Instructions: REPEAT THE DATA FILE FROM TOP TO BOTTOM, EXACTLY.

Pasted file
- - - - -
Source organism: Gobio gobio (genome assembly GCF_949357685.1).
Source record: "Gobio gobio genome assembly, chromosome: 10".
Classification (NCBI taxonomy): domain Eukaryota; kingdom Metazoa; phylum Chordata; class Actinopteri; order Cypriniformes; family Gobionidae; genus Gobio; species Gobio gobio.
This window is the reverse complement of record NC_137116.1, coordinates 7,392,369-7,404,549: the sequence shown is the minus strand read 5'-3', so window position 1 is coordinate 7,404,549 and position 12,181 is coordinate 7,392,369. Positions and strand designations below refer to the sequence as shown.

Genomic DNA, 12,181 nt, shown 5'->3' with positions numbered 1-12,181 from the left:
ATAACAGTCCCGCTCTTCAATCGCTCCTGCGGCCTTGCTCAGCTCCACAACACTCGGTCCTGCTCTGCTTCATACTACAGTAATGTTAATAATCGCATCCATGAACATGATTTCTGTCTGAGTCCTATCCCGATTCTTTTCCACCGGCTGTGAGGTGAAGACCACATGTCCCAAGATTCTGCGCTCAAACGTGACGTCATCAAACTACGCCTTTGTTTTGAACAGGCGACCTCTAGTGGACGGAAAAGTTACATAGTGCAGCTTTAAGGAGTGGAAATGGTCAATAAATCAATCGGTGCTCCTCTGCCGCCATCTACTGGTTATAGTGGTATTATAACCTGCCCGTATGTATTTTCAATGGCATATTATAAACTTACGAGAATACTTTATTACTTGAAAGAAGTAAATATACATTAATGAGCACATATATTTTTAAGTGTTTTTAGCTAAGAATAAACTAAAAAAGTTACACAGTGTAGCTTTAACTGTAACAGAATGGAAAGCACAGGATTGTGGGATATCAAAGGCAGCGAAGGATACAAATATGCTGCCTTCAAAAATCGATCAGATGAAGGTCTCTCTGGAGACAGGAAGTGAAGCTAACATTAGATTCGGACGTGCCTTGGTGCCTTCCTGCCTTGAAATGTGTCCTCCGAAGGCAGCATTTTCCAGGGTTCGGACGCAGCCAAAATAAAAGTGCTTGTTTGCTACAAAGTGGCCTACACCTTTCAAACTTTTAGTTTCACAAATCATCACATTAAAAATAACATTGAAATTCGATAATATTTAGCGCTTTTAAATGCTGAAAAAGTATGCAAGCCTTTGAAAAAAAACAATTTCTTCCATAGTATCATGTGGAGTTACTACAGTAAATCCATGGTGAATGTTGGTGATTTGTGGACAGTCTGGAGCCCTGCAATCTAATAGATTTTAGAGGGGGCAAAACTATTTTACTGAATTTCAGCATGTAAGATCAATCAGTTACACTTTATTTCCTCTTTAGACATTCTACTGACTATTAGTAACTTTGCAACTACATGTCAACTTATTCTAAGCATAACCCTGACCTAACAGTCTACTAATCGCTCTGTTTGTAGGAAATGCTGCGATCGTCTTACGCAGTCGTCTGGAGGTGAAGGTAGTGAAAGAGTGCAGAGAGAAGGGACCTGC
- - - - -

Source organism: Gobio gobio (genome assembly GCF_949357685.1).
Source record: "Gobio gobio genome assembly, chromosome: 10".
Classification (NCBI taxonomy): domain Eukaryota; kingdom Metazoa; phylum Chordata; class Actinopteri; order Cypriniformes; family Gobionidae; genus Gobio; species Gobio gobio.
This window is the reverse complement of record NC_137116.1, coordinates 7,392,369-7,404,549: the sequence shown is the minus strand read 5'-3', so window position 1 is coordinate 7,404,549 and position 12,181 is coordinate 7,392,369. Positions and strand designations below refer to the sequence as shown.

Genomic DNA, 12,181 nt, shown 5'->3' with positions numbered 1-12,181 from the left:
ATAACAGTCCCGCTCTTCAATCGCTCCTGCGGCCTTGCTCAGCTCCACAACACTCGGTCCTGCTCTGCTTCATACTACAGTAATGTTAATAATCGCATCCATGAACATGATTTCTGTCTGAGTCCTATCCCGATTCTTTTCCACCGGCTGTGAGGTGAAGACCACATGTCCCAAGATTCTGCGCTCAAACGTGACGTCATCAAACTACGCCTTTGTTTTGAACAGGCGACCTCTAGTGGACGGAAAAGTTACATAGTGCAGCTTTAAGGAGTGGAAATGGTCAATAAATCAATCGGTGCTCCTCTGCCGCCATCTACTGGTTATAGTGGTATTATAACCTGCCCGTATGTATTTTCAATGGCATATTATAAACTTACGAGAATACTTTATTACTTGAAAGAAGTAAATATACATTAATGAGCACATATATTTTTAAGTGTTTTTAGCTAAGAATAAACTAAAAAAGTTACACAGTGTAGCTTTAACTGTAACAGAATGGAAAGCACAGGATTGTGGGATATCAAAGGCAGCGAAGGATACAAATATGCTGCCTTCAAAAATCGATCAGATGAAGGTCTCTCTGGAGACAGGAAGTGAAGCTAACATTAGATTCGGACGTGCCTTGGTGCCTTCCTGCCTTGAAATGTGTCCTCCGAAGGCAGCATTTTCCAGGGTTCGGACGCAGCCAAAATAAAAGTGCTTGTTTGCTACAAAGTGGCCTACACCTTTCAAACTTTTAGTTTCACAAATCATCACATTAAAAATAACATTGAAATTCGATAATATTTAGCGCTTTTAAATGCTGAAAAAGTATGCAAGCCTTTGAAAAAAAACAATTTCTTCCATAGTATCATGTGGAGTTACTACAGTAAATCCATGGTGAATGTTGGTGATTTGTGGACAGTCTGGAGCCCTGCAATCTAATAGATTTTAGAGGGGGCAAAACTATTTTACTGAATTTCAGCATGTAAGATCAATCAGTTACACTTTATTTCCTCTTTAGACATTCTACTGACTATTAGTAACTTTGCAACTACATGTCAACTTATTCTAAGCATAACCCTGACCTAACAGTCTACTAATCGCTCTGTTTGTAGGAAATGCTGCGATCGTCTTACGCAGTCGTCTGGAGGTGAAGGTAGTGAAAGAGTGCAGAGAGAAGGGACCTGC